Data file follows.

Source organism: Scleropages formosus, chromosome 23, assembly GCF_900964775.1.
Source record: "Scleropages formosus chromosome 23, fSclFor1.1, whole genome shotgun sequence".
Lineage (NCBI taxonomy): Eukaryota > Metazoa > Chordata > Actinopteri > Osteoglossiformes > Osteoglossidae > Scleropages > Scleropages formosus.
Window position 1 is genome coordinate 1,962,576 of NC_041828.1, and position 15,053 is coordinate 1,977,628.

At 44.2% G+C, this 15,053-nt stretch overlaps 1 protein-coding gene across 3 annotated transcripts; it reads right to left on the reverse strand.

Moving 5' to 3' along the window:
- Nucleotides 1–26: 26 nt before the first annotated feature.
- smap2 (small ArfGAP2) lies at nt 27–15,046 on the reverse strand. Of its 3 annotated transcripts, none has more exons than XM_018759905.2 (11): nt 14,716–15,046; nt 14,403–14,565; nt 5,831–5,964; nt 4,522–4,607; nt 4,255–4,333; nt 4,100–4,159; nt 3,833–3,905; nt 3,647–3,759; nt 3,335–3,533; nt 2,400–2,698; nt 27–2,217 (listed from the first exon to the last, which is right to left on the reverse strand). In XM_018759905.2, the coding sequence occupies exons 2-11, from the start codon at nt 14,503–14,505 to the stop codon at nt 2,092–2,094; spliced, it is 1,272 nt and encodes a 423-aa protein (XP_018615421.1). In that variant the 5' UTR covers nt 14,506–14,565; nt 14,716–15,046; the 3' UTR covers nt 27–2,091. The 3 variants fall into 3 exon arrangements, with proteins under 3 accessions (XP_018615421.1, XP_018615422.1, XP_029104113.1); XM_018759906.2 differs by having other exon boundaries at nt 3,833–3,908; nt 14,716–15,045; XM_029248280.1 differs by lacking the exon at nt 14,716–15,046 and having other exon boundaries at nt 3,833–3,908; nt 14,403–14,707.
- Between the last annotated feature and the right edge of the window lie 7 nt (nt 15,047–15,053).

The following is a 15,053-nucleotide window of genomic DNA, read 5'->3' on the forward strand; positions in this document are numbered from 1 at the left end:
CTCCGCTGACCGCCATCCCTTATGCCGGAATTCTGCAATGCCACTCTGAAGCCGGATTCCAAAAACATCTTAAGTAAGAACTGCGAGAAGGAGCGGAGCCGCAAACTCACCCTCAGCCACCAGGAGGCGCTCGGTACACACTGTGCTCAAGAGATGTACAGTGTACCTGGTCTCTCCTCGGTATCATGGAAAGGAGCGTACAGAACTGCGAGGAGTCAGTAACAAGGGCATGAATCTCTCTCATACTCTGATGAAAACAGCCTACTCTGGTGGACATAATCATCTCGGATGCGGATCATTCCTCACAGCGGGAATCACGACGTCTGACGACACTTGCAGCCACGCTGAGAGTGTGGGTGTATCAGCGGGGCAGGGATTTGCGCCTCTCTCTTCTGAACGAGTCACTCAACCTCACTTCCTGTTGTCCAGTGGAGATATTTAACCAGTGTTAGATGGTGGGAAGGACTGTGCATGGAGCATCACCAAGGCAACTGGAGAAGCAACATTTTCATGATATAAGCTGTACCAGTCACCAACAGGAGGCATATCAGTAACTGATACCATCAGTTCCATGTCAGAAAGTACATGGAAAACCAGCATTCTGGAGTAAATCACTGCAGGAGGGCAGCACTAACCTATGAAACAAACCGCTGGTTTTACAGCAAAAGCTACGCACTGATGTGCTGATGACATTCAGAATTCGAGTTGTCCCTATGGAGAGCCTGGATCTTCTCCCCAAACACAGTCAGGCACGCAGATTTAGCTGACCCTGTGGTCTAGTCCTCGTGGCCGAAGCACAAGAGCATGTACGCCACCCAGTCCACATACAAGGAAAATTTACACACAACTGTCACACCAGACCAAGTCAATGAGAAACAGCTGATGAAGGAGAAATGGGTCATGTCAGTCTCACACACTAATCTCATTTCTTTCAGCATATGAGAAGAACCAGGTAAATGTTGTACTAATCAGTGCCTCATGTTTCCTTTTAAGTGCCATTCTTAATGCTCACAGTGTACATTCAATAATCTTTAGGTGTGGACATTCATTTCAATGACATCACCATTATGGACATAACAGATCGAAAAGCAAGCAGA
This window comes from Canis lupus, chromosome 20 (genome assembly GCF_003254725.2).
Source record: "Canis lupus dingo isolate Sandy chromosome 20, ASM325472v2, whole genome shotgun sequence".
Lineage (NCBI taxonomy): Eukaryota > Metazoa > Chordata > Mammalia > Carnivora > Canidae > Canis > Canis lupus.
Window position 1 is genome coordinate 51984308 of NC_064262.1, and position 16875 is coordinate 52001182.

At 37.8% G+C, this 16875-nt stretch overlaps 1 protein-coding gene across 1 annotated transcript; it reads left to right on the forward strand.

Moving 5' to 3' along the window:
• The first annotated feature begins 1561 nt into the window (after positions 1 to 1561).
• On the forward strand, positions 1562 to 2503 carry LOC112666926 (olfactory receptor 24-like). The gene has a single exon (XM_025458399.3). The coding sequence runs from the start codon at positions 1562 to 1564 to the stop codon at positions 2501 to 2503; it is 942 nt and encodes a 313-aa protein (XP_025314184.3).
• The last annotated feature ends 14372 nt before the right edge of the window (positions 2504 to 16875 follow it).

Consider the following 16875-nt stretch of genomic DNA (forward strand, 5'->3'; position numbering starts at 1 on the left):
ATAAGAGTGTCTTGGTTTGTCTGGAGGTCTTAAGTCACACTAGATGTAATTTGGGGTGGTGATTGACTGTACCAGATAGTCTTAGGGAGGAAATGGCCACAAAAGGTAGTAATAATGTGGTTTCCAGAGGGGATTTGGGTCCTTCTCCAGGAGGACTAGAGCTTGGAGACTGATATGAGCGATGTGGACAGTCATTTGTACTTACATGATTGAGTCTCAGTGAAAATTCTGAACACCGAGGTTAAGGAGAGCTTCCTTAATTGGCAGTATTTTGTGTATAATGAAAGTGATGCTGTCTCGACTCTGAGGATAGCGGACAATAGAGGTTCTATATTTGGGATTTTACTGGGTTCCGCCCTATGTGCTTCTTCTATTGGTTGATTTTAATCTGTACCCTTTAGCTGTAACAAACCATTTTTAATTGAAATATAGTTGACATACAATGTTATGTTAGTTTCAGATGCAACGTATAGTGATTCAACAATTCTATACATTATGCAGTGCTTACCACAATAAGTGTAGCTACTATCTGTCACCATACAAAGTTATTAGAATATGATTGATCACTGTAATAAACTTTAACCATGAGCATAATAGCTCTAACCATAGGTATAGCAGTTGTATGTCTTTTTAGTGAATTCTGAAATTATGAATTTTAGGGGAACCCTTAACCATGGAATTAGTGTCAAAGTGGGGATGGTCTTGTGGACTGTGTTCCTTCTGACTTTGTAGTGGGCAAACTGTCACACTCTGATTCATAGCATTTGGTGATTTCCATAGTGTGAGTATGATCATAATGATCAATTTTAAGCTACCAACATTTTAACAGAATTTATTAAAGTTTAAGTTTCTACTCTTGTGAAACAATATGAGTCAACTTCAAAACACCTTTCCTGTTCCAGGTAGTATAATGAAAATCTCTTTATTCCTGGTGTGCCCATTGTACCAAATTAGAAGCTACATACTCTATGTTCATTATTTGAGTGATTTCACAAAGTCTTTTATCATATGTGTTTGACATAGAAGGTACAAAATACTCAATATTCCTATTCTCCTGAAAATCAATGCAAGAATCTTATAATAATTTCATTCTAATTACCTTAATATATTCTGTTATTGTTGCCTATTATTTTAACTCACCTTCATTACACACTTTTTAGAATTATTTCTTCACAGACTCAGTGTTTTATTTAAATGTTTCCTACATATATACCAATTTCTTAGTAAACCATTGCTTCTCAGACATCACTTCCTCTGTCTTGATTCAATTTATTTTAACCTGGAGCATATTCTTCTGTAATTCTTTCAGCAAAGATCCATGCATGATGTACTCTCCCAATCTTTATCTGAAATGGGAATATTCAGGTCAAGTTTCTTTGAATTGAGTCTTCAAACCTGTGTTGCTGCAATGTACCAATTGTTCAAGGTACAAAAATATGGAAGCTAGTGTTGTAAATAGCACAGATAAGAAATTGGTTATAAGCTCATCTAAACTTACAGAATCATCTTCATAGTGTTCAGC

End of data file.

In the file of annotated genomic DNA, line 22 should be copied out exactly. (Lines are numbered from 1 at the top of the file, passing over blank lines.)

ATAAGAGTGTCTTGGTTTGTCTGGAGGTCTTAAGTCACACTAGATGTAATTTGGGGTGGTGATTGACTGTACCAGATAGTCTTAGGGAGGAAATGGCCACAAAAGGTAGTAATAATGTGGTTTCCAGAGGGGATTTGGGTCCTTCTCCAGGAGGACTAGAGCTTGGAGACTGATATGAGCGATGTGGACAGTCATTTGTACTTACATGATTGAGTCTCAGTGAAAATTCTGAACACCGAGGTTAAGGAGAGCTTCCTTAATTGGCAGTATTTTGTGTATAATGAAAGTGATGCTGTCTCGACTCTGAGGATAGCGGACAATAGAGGTTCTATATTTGGGATTTTACTGGGTTCCGCCCTATGTGCTTCTTCTATTGGTTGATTTTAATCTGTACCCTTTAGCTGTAACAAACCATTTTTAATTGAAATATAGTTGACATACAATGTTATGTTAGTTTCAGATGCAACGTATAGTGATTCAACAATTCTATACATTATGCAGTGCTTACCACAATAAGTGTAGCTACTATCTGTCACCATACAAAGTTATTAGAATATGATTGATCACTGTAATAAACTTTAACCATGAGCATAATAGCTCTAACCATAGGTATAGCAGTTGTATGTCTTTTTAGTGAATTCTGAAATTATGAATTTTAGGGGAACCCTTAACCATGGAATTAGTGTCAAAGTGGGGATGGTCTTGTGGACTGTGTTCCTTCTGACTTTGTAGTGGGCAAACTGTCACACTCTGATTCATAGCATTTGGTGATTTCCATAGTGTGAGTATGATCATAATGATCAATTTTAAGCTACCAACATTTTAACAGAATTTATTAAAGTTTAAGTTTCTACTCTTGTGAAACAATATGAGTCAACTTCAAAACACCTTTCCTGTTCCAGGTAGTATAATGAAAATCTCTTTATTCCTGGTGTGCCCATTGTACCAAATTAGAAGCTACATACTCTATGTTCATTATTTGAGTGATTTCACAAAGTCTTTTATCATATGTGTTTGACATAGAAGGTACAAAATACTCAATATTCCTATTCTCCTGAAAATCAATGCAAGAATCTTATAATAATTTCATTCTAATTACCTTAATATATTCTGTTATTGTTGCCTATTATTTTAACTCACCTTCATTACACACTTTTTAGAATTATTTCTTCACAGACTCAGTGTTTTATTTAAATGTTTCCTACATATATACCAATTTCTTAGTAAACCATTGCTTCTCAGACATCACTTCCTCTGTCTTGATTCAATTTATTTTAACCTGGAGCATATTCTTCTGTAATTCTTTCAGCAAAGATCCATGCATGATGTACTCTCCCAATCTTTATCTGAAATGGGAATATTCAGGTCAAGTTTCTTTGAATTGAGTCTTCAAACCTGTGTTGCTGCAATGTACCAATTGTTCAAGGTACAAAAATATGGAAGCTAGTGTTGTAAATAGCACAGATAAGAAATTGGTTATAAGCTCATCTAAACTTACAGAATCATCTTCATAGTGTTCAGC